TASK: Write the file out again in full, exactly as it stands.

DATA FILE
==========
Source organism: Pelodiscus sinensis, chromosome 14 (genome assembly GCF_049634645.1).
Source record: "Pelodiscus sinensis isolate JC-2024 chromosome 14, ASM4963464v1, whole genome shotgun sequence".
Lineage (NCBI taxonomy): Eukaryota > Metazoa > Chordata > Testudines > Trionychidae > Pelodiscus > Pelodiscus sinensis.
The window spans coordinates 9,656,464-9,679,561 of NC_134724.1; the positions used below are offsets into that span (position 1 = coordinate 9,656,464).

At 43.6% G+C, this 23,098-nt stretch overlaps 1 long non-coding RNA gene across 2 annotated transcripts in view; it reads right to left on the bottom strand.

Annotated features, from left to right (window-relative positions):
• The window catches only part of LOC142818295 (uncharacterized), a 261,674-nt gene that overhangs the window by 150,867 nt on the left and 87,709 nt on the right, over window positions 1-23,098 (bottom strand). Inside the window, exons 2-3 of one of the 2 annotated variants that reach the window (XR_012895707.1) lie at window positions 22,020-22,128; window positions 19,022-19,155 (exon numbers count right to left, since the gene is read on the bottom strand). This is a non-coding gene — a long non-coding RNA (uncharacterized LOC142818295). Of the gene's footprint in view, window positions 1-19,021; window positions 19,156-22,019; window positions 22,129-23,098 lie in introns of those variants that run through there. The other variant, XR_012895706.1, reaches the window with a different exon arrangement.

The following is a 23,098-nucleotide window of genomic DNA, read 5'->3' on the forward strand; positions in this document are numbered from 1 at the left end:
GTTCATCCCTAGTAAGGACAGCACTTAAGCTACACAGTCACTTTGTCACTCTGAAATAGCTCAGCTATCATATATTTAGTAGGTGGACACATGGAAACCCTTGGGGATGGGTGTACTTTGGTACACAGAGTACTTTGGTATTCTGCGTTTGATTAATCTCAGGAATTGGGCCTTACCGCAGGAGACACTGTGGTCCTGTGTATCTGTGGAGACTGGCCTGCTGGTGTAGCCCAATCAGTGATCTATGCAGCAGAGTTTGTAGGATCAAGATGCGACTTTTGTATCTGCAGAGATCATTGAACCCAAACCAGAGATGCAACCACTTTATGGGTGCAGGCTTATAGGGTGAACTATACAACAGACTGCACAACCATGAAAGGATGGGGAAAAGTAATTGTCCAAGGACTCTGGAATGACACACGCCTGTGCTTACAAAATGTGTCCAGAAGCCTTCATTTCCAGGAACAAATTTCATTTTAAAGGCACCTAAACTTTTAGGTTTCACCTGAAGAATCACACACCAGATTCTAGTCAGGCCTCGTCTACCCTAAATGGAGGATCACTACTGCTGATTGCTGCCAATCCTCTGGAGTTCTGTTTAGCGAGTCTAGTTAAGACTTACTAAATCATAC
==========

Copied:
Source organism: Pelodiscus sinensis, chromosome 14 (genome assembly GCF_049634645.1).
Source record: "Pelodiscus sinensis isolate JC-2024 chromosome 14, ASM4963464v1, whole genome shotgun sequence".
Lineage (NCBI taxonomy): Eukaryota > Metazoa > Chordata > Testudines > Trionychidae > Pelodiscus > Pelodiscus sinensis.
The window spans coordinates 9,656,464-9,679,561 of NC_134724.1; the positions used below are offsets into that span (position 1 = coordinate 9,656,464).

At 43.6% G+C, this 23,098-nt stretch overlaps 1 long non-coding RNA gene across 2 annotated transcripts in view; it reads right to left on the bottom strand.

Annotated features, from left to right (window-relative positions):
• The window catches only part of LOC142818295 (uncharacterized), a 261,674-nt gene that overhangs the window by 150,867 nt on the left and 87,709 nt on the right, over window positions 1-23,098 (bottom strand). Inside the window, exons 2-3 of one of the 2 annotated variants that reach the window (XR_012895707.1) lie at window positions 22,020-22,128; window positions 19,022-19,155 (exon numbers count right to left, since the gene is read on the bottom strand). This is a non-coding gene — a long non-coding RNA (uncharacterized LOC142818295). Of the gene's footprint in view, window positions 1-19,021; window positions 19,156-22,019; window positions 22,129-23,098 lie in introns of those variants that run through there. The other variant, XR_012895706.1, reaches the window with a different exon arrangement.

The following is a 23,098-nucleotide window of genomic DNA, read 5'->3' on the forward strand; positions in this document are numbered from 1 at the left end:
GTTCATCCCTAGTAAGGACAGCACTTAAGCTACACAGTCACTTTGTCACTCTGAAATAGCTCAGCTATCATATATTTAGTAGGTGGACACATGGAAACCCTTGGGGATGGGTGTACTTTGGTACACAGAGTACTTTGGTATTCTGCGTTTGATTAATCTCAGGAATTGGGCCTTACCGCAGGAGACACTGTGGTCCTGTGTATCTGTGGAGACTGGCCTGCTGGTGTAGCCCAATCAGTGATCTATGCAGCAGAGTTTGTAGGATCAAGATGCGACTTTTGTATCTGCAGAGATCATTGAACCCAAACCAGAGATGCAACCACTTTATGGGTGCAGGCTTATAGGGTGAACTATACAACAGACTGCACAACCATGAAAGGATGGGGAAAAGTAATTGTCCAAGGACTCTGGAATGACACACGCCTGTGCTTACAAAATGTGTCCAGAAGCCTTCATTTCCAGGAACAAATTTCATTTTAAAGGCACCTAAACTTTTAGGTTTCACCTGAAGAATCACACACCAGATTCTAGTCAGGCCTCGTCTACCCTAAATGGAGGATCACTACTGCTGATTGCTGCCAATCCTCTGGAGTTCTGTTTAGCGAGTCTAGTTAAGACTTACTAAATCATAC